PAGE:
8x10

Short Story

8x10Helena Ortiz
00:00 / 05:55

The angels guide me through a narrow doorway. I’m wearing a smile. It’s so nice here, with the cushioned, upholstered walls and neon blue mattress. Such colors! The walls may be white, but against the blue, they’re absolutely stunning.

The angels leave me standing in the middle of the room, gazing at my new home. I gaze at the white floor, then the white walls, and then at the blue mattress. Delight flutters in my chest.

Crossing my legs, I slowly lower myself down as to not lose balance. Now sitting on the warm, white floor, I gaze around again, still wearing the smile.

I’ll like it here.

 

I know I’ll like it here.

 

I squeeze myself into a tighter hug.

How beautiful all this is! So, so very beautiful.

 

Jasper would be so proud of me. Yes, I believe he would. My wonderful boy — he’s training to be a doctor. Pre-med. My boy… a doctor… how lovely.

Jasper wants to be a surgeon. He wants to be a surgeon and take care of his mother. I told him — I told him he had no time for girls. How could he? Between taking care of me and training to be a surgeon?

Focusing on what he needs and wants are most important. Women need too much. They’re needy — clingy. They’re a distraction. They’re too much of a distraction for my boy, who’s pre-med.

 

I yawn and close my eyes, seeing little, dancing birdies from the light’s glare through my eyelids. Sitting back on my tailbone, I feel the hot, yellow

light beating down on my face. It burns my skin, yet it feels too good — like laying in the sun.

But, it’s not the sun.

All I can do is pretend.

 

It feels like a halo of warmth wrapped around my head — a halo of warmth wrapped tightly around my head.

 

Delight flutters in my chest.

 

Am I becoming an angel?

 

Am I becoming an angel like them?

 

The halo of warmth squeezes tighter around my scalp, needling my eyes. Numbness tingles down my right arm to its digits. The left side of my face slackens. Opening these eyes, I see a blurry double. Everything is spinning, including those little… dancing… birdies.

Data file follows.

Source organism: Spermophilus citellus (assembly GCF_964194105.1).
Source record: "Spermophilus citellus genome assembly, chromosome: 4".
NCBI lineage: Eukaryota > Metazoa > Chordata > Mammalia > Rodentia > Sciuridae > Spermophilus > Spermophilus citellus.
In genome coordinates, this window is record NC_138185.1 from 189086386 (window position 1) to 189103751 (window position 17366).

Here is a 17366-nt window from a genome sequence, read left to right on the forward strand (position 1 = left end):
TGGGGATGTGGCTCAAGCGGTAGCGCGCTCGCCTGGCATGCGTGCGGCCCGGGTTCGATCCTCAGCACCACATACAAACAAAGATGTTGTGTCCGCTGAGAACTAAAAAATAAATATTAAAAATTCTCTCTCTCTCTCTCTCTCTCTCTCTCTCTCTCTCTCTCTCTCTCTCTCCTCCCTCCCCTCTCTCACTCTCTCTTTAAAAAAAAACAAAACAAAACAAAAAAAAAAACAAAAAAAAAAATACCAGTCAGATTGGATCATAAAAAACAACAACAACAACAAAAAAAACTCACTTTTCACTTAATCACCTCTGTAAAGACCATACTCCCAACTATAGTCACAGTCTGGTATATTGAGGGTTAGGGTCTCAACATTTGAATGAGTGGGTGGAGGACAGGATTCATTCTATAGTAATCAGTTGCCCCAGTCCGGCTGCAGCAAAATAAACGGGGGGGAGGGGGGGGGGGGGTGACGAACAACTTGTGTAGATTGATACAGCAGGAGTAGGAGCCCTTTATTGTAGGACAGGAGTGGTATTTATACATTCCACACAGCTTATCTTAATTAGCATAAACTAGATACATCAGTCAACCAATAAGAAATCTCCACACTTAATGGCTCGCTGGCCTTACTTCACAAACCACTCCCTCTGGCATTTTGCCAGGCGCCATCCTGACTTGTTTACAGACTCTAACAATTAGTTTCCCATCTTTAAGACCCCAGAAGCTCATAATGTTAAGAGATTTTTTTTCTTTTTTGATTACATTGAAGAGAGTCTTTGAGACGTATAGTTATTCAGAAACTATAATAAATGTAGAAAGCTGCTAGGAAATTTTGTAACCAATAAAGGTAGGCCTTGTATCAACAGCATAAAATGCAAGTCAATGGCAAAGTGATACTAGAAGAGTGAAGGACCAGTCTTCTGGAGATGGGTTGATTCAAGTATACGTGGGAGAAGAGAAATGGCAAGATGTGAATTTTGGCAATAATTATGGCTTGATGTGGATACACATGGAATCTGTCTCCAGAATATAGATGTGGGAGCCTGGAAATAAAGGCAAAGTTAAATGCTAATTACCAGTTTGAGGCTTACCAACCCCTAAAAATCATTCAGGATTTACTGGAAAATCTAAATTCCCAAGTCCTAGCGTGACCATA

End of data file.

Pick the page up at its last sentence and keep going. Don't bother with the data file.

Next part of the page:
Delight flutters in my chest.

 

Am I becoming an angel?

 

Am I becoming an angel like them?

 

Isn’t that what I deserve? Isn’t that all I deserve? After they crowned me a saint, and sent me here to this heaven? After they crowned me a saint for saving my only son — saving my only son from that harlot?

 

The burning sensation burns hotter — brighter.

The halo becomes so hot it feels as though my scalp is framed by the sun. Wincing, I know I’m now getting my wings — no matter how invisible they will be.

 

Real angels don’t have wings.

 

God must be happy with what I did to that wh — harlot. He’s always watching -- always watching. It’s His job. My job is to protect my son. My son is my family. God made him through me. He used my body to do so — yes, he did! My son is a miracle — a miracle boy.

 

I believe her name was Catalina… the wh — harlot.

 

She appeared on my doorstep one day with light olive skin, freckles, and thick black hair that reached her waist. A smile had crossed her pink-stained lips and eyes such a dark brown, but wide and lively — like caffeinated coffee.

 

I believe her name was Catalina.

 

She told me she was dating my son, and asked if she could come in. I told her that my son didn’t date women. She laughed an irritating, high-pitched titter, and asked if he normally dated men. I stared at her blankly, thinking she was joking.

 

She wasn’t.

 

So, I offered that he didn’t date at all, and that dating was dangerous.

Again, Catalina laughed in that irritating, high-pitched titter. Her laugh was something I despised.

 

The burning halo begins to dissipate. Still, I don’t know if I’m an angel.

 

My new home looks exactly the same.

 

I give myself a tighter hug.

 

There’s a knock on the door behind me. I hear it open, and recognize the footsteps, then the shoes, then the legs, body, and face of Jasper, my greatest treasure. His eyes are red and he’s sucking on the inside of his cheek. His body is rigid and his eyes are red. He has caked mud on his boots — the same kind of red-type mud that is in my cellar at my old home. It even smells the same. He’s getting dirt all over my clean floor.

“My dear boy, what’s wrong?” My voice is odd against the silence of the room. Until then, I didn’t notice how quiet it was.

 

He closes his eyes.

 

It’s as if he’s wishing I’d vanish, which is odd. This is my home, after all.

 

He opens his eyes. “This is the last time I visit you.”

 

But, what about me? “But, what about me?”

This updated short is from my upcoming self-published horror story collection  Horripilate. 

Its original can be found on Etsy in Thistle.

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